Specific impulse of the zinc/sulfur micrograin is quite low, 32.6 seconds. With an ideal combustion temperature of 2,600 degrees Fahrenheit, despite best efforts in packing, a significant part of the powdered propellant falls unburned out of the nozzle from the rapid acceleration even as the propellant is combusting. The rocket is supposed to operate as an end-burner with a 90 inch per second burn rate measured in many tests. Although most rocket groups no longer use the micrograin, the RRS maintains the tradition and it is hard to beat for simplicity.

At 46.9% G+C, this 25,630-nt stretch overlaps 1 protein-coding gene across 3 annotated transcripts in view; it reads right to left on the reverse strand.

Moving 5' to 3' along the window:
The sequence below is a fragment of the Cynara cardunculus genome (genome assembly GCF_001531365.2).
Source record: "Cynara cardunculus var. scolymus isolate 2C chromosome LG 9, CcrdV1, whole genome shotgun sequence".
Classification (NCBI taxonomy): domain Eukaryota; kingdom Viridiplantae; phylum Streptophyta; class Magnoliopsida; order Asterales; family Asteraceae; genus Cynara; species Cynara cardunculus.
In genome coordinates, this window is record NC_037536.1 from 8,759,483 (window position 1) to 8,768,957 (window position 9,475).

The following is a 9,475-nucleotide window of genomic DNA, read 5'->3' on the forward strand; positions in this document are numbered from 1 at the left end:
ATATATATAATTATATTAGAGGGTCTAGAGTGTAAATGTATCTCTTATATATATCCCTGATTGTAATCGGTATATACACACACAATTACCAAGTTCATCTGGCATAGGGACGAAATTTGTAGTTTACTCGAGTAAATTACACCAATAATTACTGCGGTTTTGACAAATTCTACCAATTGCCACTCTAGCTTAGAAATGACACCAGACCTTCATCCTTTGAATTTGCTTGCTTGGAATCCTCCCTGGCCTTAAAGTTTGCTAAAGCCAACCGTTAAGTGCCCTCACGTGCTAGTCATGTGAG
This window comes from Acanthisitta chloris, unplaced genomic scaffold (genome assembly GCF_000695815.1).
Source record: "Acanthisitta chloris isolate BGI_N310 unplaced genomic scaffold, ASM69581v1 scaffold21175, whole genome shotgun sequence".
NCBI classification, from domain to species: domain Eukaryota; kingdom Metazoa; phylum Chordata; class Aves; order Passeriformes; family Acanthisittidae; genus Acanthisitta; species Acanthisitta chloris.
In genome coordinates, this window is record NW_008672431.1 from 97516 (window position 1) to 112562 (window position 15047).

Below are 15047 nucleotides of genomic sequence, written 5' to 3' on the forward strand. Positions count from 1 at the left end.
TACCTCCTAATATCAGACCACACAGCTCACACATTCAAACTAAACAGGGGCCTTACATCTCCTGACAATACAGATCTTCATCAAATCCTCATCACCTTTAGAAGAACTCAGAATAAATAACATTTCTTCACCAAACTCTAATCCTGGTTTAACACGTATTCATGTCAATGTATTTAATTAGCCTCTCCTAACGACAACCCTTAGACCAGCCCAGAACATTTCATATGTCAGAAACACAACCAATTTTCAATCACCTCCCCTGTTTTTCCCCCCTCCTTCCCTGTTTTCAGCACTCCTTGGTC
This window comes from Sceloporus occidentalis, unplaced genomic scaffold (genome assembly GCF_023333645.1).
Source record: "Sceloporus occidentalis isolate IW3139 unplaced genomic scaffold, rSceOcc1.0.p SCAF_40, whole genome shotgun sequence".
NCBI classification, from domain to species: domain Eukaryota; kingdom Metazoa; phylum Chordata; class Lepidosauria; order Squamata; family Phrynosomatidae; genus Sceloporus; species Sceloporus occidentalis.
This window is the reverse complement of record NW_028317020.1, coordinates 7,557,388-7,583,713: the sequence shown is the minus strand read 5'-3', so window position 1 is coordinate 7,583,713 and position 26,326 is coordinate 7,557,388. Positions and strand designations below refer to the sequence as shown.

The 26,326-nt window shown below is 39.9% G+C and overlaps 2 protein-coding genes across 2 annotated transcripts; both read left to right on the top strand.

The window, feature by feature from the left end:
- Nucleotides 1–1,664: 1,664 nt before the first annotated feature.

The burnout time is about 0.8 seconds and burnout velocity is subsonic (roughly 600 ft/sec). Apogee for the alphas have been estimated at 5,500 feet based on the flight times (35 to 38 seconds) from launch to impact. Despite the long history of launching the alpha, some of these performance figures haven’t had many recorded measurements. The RRS is working on making systems to take better measurements, not only for the alpha, but for any of the rockets we build and test at the MTA.

If there are any questions about anything in this article or there is anything more you’d like to know about the RRS standard alpha, feel free to post a comment on our forum.

***